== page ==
Convolutional neural networks (CNNs) can model complicated non-linear relations between images. However, they are notoriously sensitive to small changes in the input. Most CNNs trained to describe image-to-image mappings generate temporally unstable results when applied to video sequences, leading to flickering artifacts and other inconsistencies over time. In order to use CNNs for video material, previous methods have relied on estimating dense frame-to-frame motion information (optical flow) in the training and/or the inference phase, or by exploring recurrent learning structures. We take a different approach to the problem, posing temporal stability as a regularization of the cost function. The regularization is formulated to account for different types of motion that can occur between frames, so that temporally stable CNNs can be trained without the need for video material or expensive motion estimation. The training can be performed as a fine-tuning operation, without architectural modifications of the CNN. Our evaluation shows that the training strategy leads to large improvements in temporal smoothness. Moreover, in situations where the quantity of training data is limited, the regularization can help in boosting the generalization performance to a much larger extent than what is possible with na\"ive augmentation strategies.
Automatic generation of video captions is a fundamental challenge in computer vision. Recent techniques typically employ a combination of Convolutional Neural Networks (CNNs) and Recursive Neural Networks (RNNs) for video captioning. These methods mainly focus on tailoring sequence learning through RNNs for better caption generation, whereas off-the-shelf visual features are borrowed from CNNs. We argue that careful designing of visual features for this task is equally important, and present a visual feature encoding technique to generate semantically rich captions using Gated Recurrent Units (GRUs). Our method embeds rich temporal dynamics in visual features by hierarchically applying Short Fourier Transform to CNN features of the whole video. It additionally derives high level semantics from an object detector to enrich the representation with spatial dynamics of the detected objects. The final representation is projected to a compact space and fed to a language model. By learning a relatively simple language model comprising two GRU layers, we establish new state-of-the-art on MSVD and MSR-VTT datasets for METEOR and ROUGE_L metrics.
In this paper, we propose to disentangle and interpret contextual effects that are encoded in a pre-trained deep neural network. We use our method to explain the gaming strategy of the alphaGo Zero model. Unlike previous studies that visualized image appearances corresponding to the network output or a neural activation only from a global perspective, our research aims to clarify how a certain input unit (dimension) collaborates with other units (dimensions) to constitute inference patterns of the neural network and thus contribute to the network output. The analysis of local contextual effects w.r.t. certain input units is of special values in real applications. Explaining the logic of the alphaGo Zero model is a typical application. In experiments, our method successfully disentangled the rationale of each move during the Go game.
Our goal is for a robot to execute a previously unseen task based on a single video demonstration of the task. The success of our approach relies on the principle of transferring knowledge from seen tasks to unseen ones with similar semantics. More importantly, we hypothesize that to successfully execute a complex task from a single video demonstration, it is necessary to explicitly incorporate compositionality to the model. To test our hypothesis, we propose Neural Task Graph (NTG) Networks, which use task graph as the intermediate representation to modularize the representations of both the video demonstration and the derived policy. We show this formulation achieves strong inter-task generalization on two complex tasks: Block Stacking in BulletPhysics and Object Collection in AI2-THOR. We further show that the same principle is applicable to real-world videos. We show that NTG can improve data efficiency of few-shot activity understanding in the Breakfast Dataset.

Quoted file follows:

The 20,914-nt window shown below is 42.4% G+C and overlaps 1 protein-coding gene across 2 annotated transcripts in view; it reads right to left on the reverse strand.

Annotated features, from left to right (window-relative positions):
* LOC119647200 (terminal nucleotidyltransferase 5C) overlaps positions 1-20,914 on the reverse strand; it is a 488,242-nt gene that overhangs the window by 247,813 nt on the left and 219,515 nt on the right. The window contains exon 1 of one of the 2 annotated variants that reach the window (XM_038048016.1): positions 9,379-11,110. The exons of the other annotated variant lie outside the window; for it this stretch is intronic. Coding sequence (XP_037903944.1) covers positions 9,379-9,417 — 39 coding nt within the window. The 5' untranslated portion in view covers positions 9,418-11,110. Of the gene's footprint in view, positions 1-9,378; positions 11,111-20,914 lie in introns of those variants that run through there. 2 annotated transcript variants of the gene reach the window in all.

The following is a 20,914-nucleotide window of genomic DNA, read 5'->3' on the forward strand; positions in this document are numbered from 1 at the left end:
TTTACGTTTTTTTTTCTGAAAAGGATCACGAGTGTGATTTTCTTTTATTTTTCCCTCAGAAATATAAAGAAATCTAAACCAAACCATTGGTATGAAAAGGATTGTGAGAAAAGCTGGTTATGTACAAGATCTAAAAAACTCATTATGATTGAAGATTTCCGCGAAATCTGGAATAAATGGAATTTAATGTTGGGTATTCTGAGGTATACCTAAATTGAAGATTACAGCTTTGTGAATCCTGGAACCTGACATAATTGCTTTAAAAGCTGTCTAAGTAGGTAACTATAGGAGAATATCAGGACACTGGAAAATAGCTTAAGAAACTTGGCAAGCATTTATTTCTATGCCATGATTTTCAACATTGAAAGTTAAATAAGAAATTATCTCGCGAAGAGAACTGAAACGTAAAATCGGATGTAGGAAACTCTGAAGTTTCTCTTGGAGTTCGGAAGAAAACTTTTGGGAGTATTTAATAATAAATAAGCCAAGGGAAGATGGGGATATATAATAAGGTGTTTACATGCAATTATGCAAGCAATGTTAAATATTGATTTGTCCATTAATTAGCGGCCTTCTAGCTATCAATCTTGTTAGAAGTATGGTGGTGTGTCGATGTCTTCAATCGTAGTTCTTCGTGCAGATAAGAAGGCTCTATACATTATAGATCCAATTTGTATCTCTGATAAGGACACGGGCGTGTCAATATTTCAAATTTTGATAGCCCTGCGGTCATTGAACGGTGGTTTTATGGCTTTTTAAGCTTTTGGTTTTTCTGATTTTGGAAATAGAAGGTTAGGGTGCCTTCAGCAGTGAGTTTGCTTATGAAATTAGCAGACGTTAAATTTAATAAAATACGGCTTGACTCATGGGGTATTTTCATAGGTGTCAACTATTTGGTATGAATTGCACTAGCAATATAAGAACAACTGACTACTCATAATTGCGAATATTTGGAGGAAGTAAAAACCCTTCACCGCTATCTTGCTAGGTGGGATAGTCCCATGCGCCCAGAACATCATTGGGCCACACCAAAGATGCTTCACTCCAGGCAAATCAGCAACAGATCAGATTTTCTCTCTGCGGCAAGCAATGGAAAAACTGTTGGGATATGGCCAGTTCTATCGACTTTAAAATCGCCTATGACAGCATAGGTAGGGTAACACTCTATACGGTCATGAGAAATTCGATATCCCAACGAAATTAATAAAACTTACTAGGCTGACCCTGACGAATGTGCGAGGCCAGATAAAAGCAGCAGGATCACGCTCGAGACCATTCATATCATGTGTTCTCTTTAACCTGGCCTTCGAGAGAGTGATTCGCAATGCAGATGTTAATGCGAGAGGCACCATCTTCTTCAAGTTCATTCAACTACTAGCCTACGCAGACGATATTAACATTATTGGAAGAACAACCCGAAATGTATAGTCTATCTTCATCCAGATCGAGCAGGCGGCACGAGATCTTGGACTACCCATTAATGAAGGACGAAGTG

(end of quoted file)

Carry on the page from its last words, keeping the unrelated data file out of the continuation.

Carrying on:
This paper presents a method of learning qualitatively interpretable models in object detection using popular two-stage region-based ConvNet detection systems (i.e., R-CNN). R-CNN consists of a region proposal network and a RoI (Region-of-Interest) prediction network.By interpretable models, we focus on weakly-supervised extractive rationale generation, that is learning to unfold latent discriminative part configurations of object instances automatically and simultaneously in detection without using any supervision for part configurations. We utilize a top-down hierarchical and compositional grammar model embedded in a directed acyclic AND-OR Graph (AOG) to explore and unfold the space of latent part configurations of RoIs. We propose an AOGParsing operator to substitute the RoIPooling operator widely used in R-CNN, so the proposed method is applicable to many state-of-the-art ConvNet based detection systems. The AOGParsing operator aims to harness both the explainable rigor of top-down hierarchical and compositional grammar models and the discriminative power of bottom-up deep neural networks through end-to-end training. In detection, a bounding box is interpreted by the best parse tree derived from the AOG on-the-fly, which is treated as the extractive rationale generated for interpreting detection. In learning, we propose a folding-unfolding method to train the AOG and ConvNet end-to-end. In experiments, we build on top of the R-FCN and test the proposed method on the PASCAL VOC 2007 and 2012 datasets with performance comparable to state-of-the-art methods.